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I trust 16-year-olds to make decisions – Nicola Sturgeon

Nicola Sturgeon has argued for a wider debate on teenagers’ rights, as she defended plans to allow 16-year-olds to change their legal s..ex.

Scotland‘s first minister said there were inconsistencies in rules on what teenagers could do, and cited the legal drinking age in pubs as an example. However, she later clarified her comments, saying she did not favour a change in existing drinking rules.

Scotland’s gender recognition bill has been blocked by the UK government. Secretary of State for Scotland Alister Jack used a Section 35 order to prevent it becoming law on grounds it would have an adverse impact on equalities laws that apply across Scotland, England and Wales – a claim disputed by the Scottish government.

In an interview for Sunday with Laura Kuenssberg, Ms Sturgeon was questioned about a provision of the bill that would reduce the age at which a person can apply for a gender recognition certificate from 18 to 16.

She was asked why she believed a 16-year-old was old enough to make such a profound decision at an age when they are forbidden from buying a drink in a pub or driving a car.

Ms Sturgeon answered: “I used to – when I was growing up and probably sixteen – used to take the view that there should be a single age of consent.

“And I think over time I think it is right to look at, why can’t a 16-year-old drink alcohol in a pub. You need to look at the particular circumstances, the physical issues around some of these things.”

Nicola Sturgeon

However, she later tweeted that this was bad phrasing on her part, and said she was not calling for a change in drinking rules. In her interview Ms Sturgeon said there were many important decisions that 16-year-olds were already allowed to take such as getting married or joining the armed forces.

She said she believed the very small number of young people in this age group who might want to change their legal sex should be allowed to do so, and that additional safeguards had been included in the bill for under-18s.

Labour leader Sir Keir Starmer has previously told Sunday with Laura Kuenssberg he believes 16 is too young for a person to take such an important decision.

However, he stopped short of backing a UK government challenge to the Holyrood legislation and called for a respectful debate that did not treat the issues as a “political football”.
At 16 years old, you can join the armed forces, however, you can’t serve on the frontline until your 18th birthday.
In Scotland, you can get married or enter a civil partnership, as well as consent to lawful sexual intercourse – although not until you are 18 in England and Wales.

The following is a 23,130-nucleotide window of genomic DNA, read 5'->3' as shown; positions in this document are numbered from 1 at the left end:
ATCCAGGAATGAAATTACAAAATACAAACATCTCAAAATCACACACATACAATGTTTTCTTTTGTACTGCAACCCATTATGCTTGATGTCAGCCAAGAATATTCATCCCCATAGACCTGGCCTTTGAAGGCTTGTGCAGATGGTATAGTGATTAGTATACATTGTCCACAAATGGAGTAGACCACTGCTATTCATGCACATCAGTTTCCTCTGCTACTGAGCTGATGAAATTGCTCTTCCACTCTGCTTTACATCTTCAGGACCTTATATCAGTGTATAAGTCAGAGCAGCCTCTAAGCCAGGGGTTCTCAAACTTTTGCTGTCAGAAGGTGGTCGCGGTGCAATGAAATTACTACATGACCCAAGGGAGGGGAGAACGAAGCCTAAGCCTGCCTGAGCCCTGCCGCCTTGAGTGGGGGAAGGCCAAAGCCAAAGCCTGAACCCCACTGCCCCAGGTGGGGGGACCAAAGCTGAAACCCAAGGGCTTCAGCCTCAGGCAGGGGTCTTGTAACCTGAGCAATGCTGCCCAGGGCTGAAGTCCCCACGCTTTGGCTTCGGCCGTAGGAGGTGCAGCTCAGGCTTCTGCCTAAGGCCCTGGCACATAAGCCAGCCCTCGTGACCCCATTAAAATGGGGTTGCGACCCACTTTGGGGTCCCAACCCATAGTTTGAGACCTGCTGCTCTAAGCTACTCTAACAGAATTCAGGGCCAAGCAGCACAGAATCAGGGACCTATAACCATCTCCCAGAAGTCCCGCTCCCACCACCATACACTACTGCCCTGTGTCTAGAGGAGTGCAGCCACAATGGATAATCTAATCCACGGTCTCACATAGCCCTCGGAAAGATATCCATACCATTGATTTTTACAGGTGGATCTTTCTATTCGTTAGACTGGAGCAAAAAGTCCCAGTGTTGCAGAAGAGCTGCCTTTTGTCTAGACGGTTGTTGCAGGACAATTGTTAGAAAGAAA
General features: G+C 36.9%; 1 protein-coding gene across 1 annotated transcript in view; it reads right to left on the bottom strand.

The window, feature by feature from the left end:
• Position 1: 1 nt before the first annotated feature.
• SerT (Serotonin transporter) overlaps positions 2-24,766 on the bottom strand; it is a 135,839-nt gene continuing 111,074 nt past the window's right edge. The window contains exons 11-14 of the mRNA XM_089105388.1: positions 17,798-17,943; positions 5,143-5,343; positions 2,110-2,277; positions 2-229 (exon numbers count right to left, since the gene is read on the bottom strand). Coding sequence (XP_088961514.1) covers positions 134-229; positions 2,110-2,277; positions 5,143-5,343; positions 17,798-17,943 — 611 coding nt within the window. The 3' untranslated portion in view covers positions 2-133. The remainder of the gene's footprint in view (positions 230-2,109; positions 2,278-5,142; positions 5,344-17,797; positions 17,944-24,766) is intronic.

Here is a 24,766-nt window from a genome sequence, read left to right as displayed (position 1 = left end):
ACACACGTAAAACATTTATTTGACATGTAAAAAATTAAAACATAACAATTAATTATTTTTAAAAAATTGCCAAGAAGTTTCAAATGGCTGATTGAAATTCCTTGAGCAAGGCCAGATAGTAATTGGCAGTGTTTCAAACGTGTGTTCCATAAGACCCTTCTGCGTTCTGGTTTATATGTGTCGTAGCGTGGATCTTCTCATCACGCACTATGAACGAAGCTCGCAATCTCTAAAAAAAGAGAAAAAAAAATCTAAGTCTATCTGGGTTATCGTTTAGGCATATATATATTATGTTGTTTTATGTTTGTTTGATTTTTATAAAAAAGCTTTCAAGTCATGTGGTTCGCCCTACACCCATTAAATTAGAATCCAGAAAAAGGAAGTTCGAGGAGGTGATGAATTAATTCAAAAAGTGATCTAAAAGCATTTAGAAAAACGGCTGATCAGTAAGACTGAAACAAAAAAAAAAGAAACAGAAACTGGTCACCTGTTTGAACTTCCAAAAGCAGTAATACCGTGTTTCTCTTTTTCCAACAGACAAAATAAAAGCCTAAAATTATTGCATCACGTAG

It’s also possible to get a full-time job, join a trade union and apply for a home through the local council.
A 16-year-old can vote in Scottish parliament or council elections but must wait until they turn 18 to vote in a general election.
Anyone aged 16 or over can change their name without the consent of a parent or guardian.
While it’s illegal for a 16-year-old to buy alcohol, they can drink wine, beer or cider with a meal in licensed premises if accompanied by a parent. Police will not confiscate tobacco from a 16-year-old but you have to be 18 to purchase cigarettes or vaping equipment.
Presentational grey line
The UK government, in blocking the legislation, cited concerns over its effect on legal rights to run single-sex clubs, associations and schools, as well as rules on equal pay for men and women.

Scottish Secretary Alister Jack also said that having two different systems operating in the UK risked an increase in fraudulent or “bad faith” applications.

Nicola Sturgeon has branded the move “an attack on the democratically elected Scottish parliament” and said the row would “inevitably” end up in court.

The first minister told Laura Kuenssberg the Scottish government would do “everything to stand up for and defend the legislation”.

On her own political future, she said there was “plenty left in the tank” and that she hopes to be the leader who takes Scotland to independence.

It comes after New Zealand’s Prime Minister Jacinda Ardern announced she had decided to stand down, saying she no longer had “enough in the tank to do [the job] justice”.

“If I ever reach the point that she has clearly reached, where I think overall I just can’t give the job everything it deserves, then I hope I have the same courage she’s had in saying, ‘Okay, this is the point to go’,” Ms Sturgeon said.

On teachers’ strikes, Ms Sturgeon said she would like to pay teachers more – and she would “probably” like to pay all public sector workers more – but that fairness was important following pay agreements with other workers in the education sector.

She said that pay increase offers have been better in Scotland than in England and much of the proposed industrial action has so far been avoided as a result.

When asked about the issues facing the NHS in Scotland, she said that some patients facing long waits may well feel it is “in crisis” but she said her government was starting to reduce waiting times through “a range of initiatives and funding” as winter pressures eased.

Source: BBC

In other news – King Charles’s coronation plans include Windsor concert

World-famous entertainers will perform at Windsor Castle as part of a weekend of celebrations to mark the King’s coronation, it has been announced.

King Charles

The concert will be broadcast on the BBC on 7 May featuring “global music icons”, orchestras and a diverse “coronation choir”. It will come the day after the coronation at Westminster Abbey. Learn more

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